Antibodies are produced by our bodies when we are infected with a virus. In some diseases, these same antibodies can prevent us from being re-infected with the same virus. Following the coronavirus outbreak, researchers have been investigating how long these antibodies last in people who contracted COVID-19. So what does this all mean?
As yet, it is still unclear as to whether you can catch the coronavirus twice.
The CDC says it is “very uncommon” for a patient get COVID-19 more than once.
But experts are largely in agreement that those who have contracted covid will have some form of short term immunity because their body will have developed protective antibodies to help fight off the infection.
However, officials urge those who have had the virus to exercise caution.
Coronavirus tests are being rolled out for those who are suffering from the symptoms, such as a cough, fever or a loss of smell or taste.
Some people have been given antibody tests, which can detect whether a patent has previously suffered from the virus based on the number of antibodies in their blood.
Infectious disease expert Amesh Adalja warned “you should not really change your behaviour based on the results” of an antibody test as it’s unclear how long these antibodies stay in your body for.
Though these types of tests are not widely available for the public, they have been crucial in studying the new virus.
How long do covid antibodies last?
In a recent study, scientists analysed the immune response of more than 90 patients and healthcare workers at Guy’s and St Thomas’ NHS foundation trust.
And the findings could be exceptionally important for the long term plan protecting the UK against cover.
The research discovered that while 60 people of people studied had a “potent” antibody response at the peak of their infection with coronavirus, only 17 percent had the same potency when tested again three months later.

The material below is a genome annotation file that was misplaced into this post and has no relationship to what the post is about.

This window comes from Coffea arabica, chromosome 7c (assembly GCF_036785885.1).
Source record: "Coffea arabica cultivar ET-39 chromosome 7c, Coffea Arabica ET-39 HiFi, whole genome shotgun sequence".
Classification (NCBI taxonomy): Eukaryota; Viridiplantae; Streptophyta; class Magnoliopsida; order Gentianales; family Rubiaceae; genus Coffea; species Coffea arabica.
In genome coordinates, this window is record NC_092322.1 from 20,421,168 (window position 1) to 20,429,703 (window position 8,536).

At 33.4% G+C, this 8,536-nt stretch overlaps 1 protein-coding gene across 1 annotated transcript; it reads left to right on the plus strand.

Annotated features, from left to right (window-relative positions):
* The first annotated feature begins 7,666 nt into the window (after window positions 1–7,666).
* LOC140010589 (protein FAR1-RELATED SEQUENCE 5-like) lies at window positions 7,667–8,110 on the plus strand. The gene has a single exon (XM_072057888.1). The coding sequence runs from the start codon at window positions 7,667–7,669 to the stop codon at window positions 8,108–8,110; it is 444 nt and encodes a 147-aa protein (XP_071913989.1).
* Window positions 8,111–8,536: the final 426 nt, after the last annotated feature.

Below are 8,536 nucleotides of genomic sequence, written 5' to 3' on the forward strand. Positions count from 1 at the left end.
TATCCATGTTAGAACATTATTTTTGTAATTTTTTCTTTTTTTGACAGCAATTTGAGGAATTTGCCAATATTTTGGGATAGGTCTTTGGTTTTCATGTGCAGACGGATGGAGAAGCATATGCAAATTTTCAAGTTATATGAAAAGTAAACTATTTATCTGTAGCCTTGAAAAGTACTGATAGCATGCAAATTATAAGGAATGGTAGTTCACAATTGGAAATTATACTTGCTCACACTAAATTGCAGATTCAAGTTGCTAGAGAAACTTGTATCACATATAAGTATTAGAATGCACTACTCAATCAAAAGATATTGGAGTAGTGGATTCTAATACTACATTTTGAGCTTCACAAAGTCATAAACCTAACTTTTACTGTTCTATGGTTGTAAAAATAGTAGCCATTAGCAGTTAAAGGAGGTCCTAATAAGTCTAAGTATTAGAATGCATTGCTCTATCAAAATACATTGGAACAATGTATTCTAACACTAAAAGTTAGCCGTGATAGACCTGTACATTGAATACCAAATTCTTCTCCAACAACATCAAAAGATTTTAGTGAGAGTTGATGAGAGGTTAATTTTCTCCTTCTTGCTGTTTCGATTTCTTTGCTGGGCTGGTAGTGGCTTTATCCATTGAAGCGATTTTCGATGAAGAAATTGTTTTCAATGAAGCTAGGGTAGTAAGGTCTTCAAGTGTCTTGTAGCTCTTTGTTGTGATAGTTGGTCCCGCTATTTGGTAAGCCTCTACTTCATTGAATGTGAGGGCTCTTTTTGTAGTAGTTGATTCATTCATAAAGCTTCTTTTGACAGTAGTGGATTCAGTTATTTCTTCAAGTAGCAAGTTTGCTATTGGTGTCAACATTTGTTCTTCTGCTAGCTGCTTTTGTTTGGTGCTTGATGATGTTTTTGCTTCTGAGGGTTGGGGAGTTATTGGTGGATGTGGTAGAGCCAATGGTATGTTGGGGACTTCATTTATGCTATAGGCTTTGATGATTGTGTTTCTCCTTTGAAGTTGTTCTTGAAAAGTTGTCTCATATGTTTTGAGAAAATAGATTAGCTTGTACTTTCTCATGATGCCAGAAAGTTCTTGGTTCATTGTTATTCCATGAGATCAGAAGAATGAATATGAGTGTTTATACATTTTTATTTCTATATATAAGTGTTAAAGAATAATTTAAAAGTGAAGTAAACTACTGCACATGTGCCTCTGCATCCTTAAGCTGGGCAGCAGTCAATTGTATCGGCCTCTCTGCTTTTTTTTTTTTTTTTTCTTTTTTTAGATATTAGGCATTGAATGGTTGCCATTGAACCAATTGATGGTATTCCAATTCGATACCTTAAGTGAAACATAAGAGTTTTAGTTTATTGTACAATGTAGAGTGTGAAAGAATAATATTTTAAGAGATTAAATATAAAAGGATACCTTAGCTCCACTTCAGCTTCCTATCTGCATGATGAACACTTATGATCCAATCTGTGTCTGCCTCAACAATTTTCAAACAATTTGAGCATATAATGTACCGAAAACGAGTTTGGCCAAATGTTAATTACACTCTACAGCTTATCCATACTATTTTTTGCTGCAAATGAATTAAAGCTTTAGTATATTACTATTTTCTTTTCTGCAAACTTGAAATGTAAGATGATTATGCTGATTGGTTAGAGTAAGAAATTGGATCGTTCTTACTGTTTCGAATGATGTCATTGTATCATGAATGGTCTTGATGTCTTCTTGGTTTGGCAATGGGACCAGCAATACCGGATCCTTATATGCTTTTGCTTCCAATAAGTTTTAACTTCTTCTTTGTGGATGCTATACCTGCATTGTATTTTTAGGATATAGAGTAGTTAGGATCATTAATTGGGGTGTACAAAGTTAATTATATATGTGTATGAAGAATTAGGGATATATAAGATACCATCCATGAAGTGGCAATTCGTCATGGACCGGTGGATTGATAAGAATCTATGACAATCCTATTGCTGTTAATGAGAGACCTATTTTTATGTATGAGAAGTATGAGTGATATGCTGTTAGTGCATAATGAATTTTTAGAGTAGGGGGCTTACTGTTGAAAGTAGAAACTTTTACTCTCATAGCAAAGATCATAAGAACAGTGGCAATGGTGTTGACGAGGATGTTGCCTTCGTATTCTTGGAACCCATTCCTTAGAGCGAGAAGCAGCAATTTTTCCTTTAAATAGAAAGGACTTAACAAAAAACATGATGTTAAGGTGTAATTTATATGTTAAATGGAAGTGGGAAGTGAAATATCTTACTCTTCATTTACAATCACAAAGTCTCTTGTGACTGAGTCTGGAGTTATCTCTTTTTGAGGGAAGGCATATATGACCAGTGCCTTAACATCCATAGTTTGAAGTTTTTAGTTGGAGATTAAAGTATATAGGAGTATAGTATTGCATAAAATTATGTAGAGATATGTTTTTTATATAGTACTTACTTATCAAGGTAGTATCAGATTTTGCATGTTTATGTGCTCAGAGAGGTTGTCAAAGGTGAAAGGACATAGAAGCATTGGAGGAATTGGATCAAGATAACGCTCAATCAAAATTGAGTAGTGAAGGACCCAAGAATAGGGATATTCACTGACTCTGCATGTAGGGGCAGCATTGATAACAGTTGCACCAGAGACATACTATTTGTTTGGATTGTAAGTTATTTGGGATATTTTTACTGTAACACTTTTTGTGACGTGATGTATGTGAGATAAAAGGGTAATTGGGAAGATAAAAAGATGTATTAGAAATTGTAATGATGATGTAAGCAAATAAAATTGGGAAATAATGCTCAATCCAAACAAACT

So it suggests that people who have recovered from COVID-19 may lose their immunity to the disease in just months, which could mean the virus may reinfect people year after year unless a vaccine is found.
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Dr Katie Doores, lead author on the study at King’s College London, said: “People are producing a reasonable antibody response to the virus, but it’s waning over a short period of time.
“Depending on how high your peak is, that determines how long the antibodies are staying around.”
The study found that antibody levels fell as much as 23-fold over the three month period period, and in some cases even became undetectable.
Another study published in The New England Journal of Medicine also suggests that antibodies developed after a mild infection and disappeared within a few months.
Analysing samples from 34 participants, they found the antibodies had a half-life of 73 days – meaning half of the antibodies would have disappeared after 73 days.
The study’s authors, led by Otto Yang, “call for caution regarding antibody-based ‘immunity passports,’ herd immunity, and perhaps vaccine durability.”
Dr Yang, of UCLA, added: “The big caveat is of course that this is just one snapshot for a relatively short period of time so we don’t know that it will continue that same rate of drop over time.”
The study also looked at those with milder symptoms, who typically produce less antibodies as their immune system response isn’t as strong.
Dr Yang said: “The majority just recovered at home with no hospital care, so their antibody titers [levels] weren’t extremely high.
“Indeed, we have seen other people that have very, very high antibody titers, on the order of 10 to 100 times higher than these.”
But the findings still have wide reaching implications for the development of a vaccine and the global plan in fighting the virus.
Buddy Creech, an infectious disease specialist at Vanderbilt University, concluded: “Infection with this coronavirus does not necessarily generate lifetime immunity.”